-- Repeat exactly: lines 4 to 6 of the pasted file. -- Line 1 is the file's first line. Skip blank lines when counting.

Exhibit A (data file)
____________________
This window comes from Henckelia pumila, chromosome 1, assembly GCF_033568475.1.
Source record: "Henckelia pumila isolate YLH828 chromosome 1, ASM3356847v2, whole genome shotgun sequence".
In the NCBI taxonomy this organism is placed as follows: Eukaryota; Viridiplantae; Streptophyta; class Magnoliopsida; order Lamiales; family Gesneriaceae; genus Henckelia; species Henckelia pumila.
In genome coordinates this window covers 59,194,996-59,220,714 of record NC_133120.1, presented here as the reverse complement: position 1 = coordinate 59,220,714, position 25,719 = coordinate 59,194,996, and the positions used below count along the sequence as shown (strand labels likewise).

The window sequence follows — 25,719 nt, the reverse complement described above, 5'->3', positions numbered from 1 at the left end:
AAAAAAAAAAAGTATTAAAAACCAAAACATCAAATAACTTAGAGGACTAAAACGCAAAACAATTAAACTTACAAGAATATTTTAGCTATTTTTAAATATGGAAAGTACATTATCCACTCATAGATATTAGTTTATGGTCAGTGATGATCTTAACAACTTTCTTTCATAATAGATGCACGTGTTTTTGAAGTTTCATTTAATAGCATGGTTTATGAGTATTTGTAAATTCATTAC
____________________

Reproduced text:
In genome coordinates this window covers 59,194,996-59,220,714 of record NC_133120.1, presented here as the reverse complement: position 1 = coordinate 59,220,714, position 25,719 = coordinate 59,194,996, and the positions used below count along the sequence as shown (strand labels likewise).

The window sequence follows — 25,719 nt, the reverse complement described above, 5'->3', positions numbered from 1 at the left end:
AAAAAAAAAAAGTATTAAAAACCAAAACATCAAATAACTTAGAGGACTAAAACGCAAAACAATTAAACTTACAAGAATATTTTAGCTATTTTTAAATATGGAAAGTACATTATCCACTCATAGATATTAGTTTATGGTCAGTGATGATCTTAACAACTTTCTTTCATAATAGATGCACGTGTTTTTGAAGTTTCATTTAATAGCATGGTTTATGAGTATTTGTAAATTCATTAC